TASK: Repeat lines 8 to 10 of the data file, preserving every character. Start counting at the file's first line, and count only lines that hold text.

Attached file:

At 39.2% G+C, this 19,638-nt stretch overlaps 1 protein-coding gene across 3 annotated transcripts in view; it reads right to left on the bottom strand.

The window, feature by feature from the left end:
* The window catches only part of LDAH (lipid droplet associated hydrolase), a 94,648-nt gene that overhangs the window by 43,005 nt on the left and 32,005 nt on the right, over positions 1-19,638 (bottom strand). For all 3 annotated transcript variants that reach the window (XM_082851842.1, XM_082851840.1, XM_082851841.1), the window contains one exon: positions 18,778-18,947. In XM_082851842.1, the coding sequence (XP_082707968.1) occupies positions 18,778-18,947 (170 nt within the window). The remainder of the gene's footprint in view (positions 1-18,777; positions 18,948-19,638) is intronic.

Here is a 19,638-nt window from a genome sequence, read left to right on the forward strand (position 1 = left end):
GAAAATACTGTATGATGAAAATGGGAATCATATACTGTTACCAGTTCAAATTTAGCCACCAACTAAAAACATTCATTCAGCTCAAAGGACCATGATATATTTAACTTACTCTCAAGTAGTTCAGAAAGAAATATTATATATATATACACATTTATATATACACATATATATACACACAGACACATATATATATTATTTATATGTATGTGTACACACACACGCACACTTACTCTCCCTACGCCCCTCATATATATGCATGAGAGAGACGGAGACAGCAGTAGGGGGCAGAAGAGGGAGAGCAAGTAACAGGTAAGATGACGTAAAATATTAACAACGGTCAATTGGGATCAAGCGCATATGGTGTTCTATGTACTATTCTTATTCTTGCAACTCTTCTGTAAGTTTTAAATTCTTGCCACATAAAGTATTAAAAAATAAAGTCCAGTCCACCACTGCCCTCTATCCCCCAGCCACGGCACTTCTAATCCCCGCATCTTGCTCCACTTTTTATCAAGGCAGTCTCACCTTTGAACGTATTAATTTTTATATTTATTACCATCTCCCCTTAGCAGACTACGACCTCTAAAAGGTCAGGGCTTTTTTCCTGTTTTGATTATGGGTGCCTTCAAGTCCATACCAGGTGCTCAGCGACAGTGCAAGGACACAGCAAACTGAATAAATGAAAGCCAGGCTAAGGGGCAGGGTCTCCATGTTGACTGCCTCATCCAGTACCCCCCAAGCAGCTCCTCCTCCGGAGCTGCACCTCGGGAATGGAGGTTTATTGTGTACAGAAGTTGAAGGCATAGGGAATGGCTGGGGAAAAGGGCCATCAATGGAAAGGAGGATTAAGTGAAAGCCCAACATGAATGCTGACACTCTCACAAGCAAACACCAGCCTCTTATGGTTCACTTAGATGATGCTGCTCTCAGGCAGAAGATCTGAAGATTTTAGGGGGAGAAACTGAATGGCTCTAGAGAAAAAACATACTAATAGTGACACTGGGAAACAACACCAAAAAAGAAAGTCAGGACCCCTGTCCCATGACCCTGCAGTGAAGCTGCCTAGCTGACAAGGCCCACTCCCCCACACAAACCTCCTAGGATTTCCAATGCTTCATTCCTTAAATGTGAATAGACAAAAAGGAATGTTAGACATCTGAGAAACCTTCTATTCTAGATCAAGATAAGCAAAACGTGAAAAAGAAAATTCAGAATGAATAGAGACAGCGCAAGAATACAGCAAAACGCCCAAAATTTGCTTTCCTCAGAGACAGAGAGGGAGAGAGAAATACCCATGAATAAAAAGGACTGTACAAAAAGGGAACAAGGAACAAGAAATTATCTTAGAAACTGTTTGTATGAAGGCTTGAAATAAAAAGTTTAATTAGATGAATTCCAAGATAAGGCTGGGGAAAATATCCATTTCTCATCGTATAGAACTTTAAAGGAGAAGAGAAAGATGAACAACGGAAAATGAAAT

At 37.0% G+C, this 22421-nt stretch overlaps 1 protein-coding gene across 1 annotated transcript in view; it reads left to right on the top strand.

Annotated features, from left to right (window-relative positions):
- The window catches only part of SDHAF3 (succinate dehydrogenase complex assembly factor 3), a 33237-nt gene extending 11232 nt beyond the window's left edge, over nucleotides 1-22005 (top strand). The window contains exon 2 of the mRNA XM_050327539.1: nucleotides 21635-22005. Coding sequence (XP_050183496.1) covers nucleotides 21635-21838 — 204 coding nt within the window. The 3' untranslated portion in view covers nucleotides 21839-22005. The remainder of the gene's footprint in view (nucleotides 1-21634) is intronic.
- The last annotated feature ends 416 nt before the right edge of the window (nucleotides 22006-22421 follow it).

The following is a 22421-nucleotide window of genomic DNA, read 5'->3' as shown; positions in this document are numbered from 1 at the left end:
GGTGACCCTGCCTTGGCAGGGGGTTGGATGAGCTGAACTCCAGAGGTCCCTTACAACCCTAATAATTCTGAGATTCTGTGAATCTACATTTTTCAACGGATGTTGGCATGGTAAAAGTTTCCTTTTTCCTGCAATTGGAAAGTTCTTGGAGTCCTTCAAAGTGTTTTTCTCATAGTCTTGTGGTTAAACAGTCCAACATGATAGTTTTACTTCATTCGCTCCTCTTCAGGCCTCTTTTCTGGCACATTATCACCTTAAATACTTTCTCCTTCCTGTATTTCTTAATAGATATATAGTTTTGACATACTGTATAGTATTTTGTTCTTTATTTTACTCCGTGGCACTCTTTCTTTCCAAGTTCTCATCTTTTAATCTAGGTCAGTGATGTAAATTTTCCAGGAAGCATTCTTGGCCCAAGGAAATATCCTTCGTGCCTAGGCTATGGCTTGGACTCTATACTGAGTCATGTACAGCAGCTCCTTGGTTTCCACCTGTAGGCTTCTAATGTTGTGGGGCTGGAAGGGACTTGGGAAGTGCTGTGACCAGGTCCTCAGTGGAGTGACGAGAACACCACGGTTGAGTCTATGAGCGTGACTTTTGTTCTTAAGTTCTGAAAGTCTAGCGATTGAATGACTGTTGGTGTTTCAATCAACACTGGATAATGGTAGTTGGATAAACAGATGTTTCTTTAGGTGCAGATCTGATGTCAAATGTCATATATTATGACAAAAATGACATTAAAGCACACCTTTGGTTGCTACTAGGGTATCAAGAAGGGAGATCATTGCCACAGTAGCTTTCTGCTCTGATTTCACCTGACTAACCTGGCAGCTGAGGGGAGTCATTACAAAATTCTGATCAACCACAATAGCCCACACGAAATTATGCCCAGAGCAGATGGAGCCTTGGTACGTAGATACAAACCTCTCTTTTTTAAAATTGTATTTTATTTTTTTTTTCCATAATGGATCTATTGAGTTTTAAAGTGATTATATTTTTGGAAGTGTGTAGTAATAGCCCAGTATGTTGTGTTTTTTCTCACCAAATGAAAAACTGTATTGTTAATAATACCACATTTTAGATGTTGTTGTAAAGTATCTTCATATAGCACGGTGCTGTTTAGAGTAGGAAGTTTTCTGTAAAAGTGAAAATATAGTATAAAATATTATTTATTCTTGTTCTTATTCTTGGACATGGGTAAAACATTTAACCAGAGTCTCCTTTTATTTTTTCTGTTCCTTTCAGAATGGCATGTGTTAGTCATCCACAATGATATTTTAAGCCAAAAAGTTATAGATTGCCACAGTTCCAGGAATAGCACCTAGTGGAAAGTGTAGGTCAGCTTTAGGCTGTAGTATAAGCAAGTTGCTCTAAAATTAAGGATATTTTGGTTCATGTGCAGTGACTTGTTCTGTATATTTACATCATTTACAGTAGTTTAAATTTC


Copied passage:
- The window catches only part of SDHAF3 (succinate dehydrogenase complex assembly factor 3), a 33237-nt gene extending 11232 nt beyond the window's left edge, over nucleotides 1-22005 (top strand). The window contains exon 2 of the mRNA XM_050327539.1: nucleotides 21635-22005. Coding sequence (XP_050183496.1) covers nucleotides 21635-21838 — 204 coding nt within the window. The 3' untranslated portion in view covers nucleotides 21839-22005. The remainder of the gene's footprint in view (nucleotides 1-21634) is intronic.
- The last annotated feature ends 416 nt before the right edge of the window (nucleotides 22006-22421 follow it).

The following is a 22421-nucleotide window of genomic DNA, read 5'->3' as shown; positions in this document are numbered from 1 at the left end: